Bags of heroin, some laced with fentanyl, are displayed before a press conference regarding a major drug bust, at the office of the New York Attorney General, September 23, 2016 in New York City.
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U.S. and Chinese officials held a “working-level” call Thursday evening in which Beijing said it was making progress in restricting outbound fentanyl shipments, according to three sources familiar with the matter, homing in on a personal policy focus of President Donald Trump as it tries to get the White House to rollback tariffs.
In the call, these sources said, Chinese officials again reiterated a desire for relief on tariffs, with 15% tariffs set to hit $112 billion goods on Sunday, and existing tariffs to rise on an additional $250 billion in goods a month later.
It’s unclear whether President viewed the evidence China provided – which could not be learned by CNBC – as sufficient progress. As he departed the White House for Camp David on Friday evening, he told reporters the next round of tariffs is still on.
It’s unclear whether the level of detail provided by China on halting fentanyl exports would be enough to get President Trump to roll back the tariffs that, according to aides, he believes are his most effective policy tool.
Fentanyl has been a high priority for the White House as it moves to combat the opioid crisis.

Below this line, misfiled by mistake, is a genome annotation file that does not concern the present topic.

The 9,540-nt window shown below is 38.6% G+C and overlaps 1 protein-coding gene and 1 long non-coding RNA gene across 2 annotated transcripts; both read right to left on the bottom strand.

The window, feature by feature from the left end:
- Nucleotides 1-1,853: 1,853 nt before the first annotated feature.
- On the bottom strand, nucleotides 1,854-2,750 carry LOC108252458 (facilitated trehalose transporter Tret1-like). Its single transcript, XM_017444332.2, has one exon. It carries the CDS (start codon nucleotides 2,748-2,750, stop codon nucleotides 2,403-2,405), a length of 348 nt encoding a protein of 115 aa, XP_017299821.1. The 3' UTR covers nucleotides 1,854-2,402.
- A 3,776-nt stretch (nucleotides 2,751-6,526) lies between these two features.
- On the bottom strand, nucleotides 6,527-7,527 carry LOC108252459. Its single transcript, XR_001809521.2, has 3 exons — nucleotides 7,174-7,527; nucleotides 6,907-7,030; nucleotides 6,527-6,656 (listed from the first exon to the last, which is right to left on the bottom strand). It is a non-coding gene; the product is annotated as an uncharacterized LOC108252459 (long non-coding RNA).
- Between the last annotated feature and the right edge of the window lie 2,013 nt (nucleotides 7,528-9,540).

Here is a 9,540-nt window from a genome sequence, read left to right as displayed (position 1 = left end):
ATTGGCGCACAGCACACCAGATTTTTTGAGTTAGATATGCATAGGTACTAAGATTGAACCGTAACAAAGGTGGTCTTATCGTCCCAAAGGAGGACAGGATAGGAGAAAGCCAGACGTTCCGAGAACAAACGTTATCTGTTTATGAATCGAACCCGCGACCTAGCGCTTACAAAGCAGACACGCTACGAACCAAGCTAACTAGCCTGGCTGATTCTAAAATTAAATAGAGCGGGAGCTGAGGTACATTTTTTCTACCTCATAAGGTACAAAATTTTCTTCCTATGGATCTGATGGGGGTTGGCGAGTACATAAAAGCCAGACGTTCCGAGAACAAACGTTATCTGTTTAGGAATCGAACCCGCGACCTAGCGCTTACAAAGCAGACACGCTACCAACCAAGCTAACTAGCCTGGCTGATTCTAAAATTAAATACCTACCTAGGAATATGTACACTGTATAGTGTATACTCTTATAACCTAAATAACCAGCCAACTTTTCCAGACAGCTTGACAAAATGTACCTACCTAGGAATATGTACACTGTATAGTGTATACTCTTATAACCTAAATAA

Stopping shipment of the drug from China to the U.S. was a focal point of conversation for the two leaders when they met at the G-20 in Buenos Aires in late 2018.
At a bilateral dinner, President Xi Jinping committed to reclassifying fentanyl and related drugs as “controlled substances,” and subjecting anyone caught making or selling the drugs to maximum penalty.
Trump has accused Xi of not doing enough since then to stop the flow of illicit drugs to the US.
In a briefing this week, China’s Foreign Ministry said it’s “groundless and false” that China is the main source of fentanyl in the U.S., and that the U.S. isn’t doing enough to stem demand for the drug among domestic users.
“With 5% of the world’s total population, the U.S. consumes 80% of the global opioid medication,” spokesperson Geng Shuang told reporters on Aug. 29. “If the US really wants to solve its fentanyl problem, it should put its own house in order.”
The White House did not respond to a request for comment.
The U.S. Trade Representative and the Treasury Department declined to comment.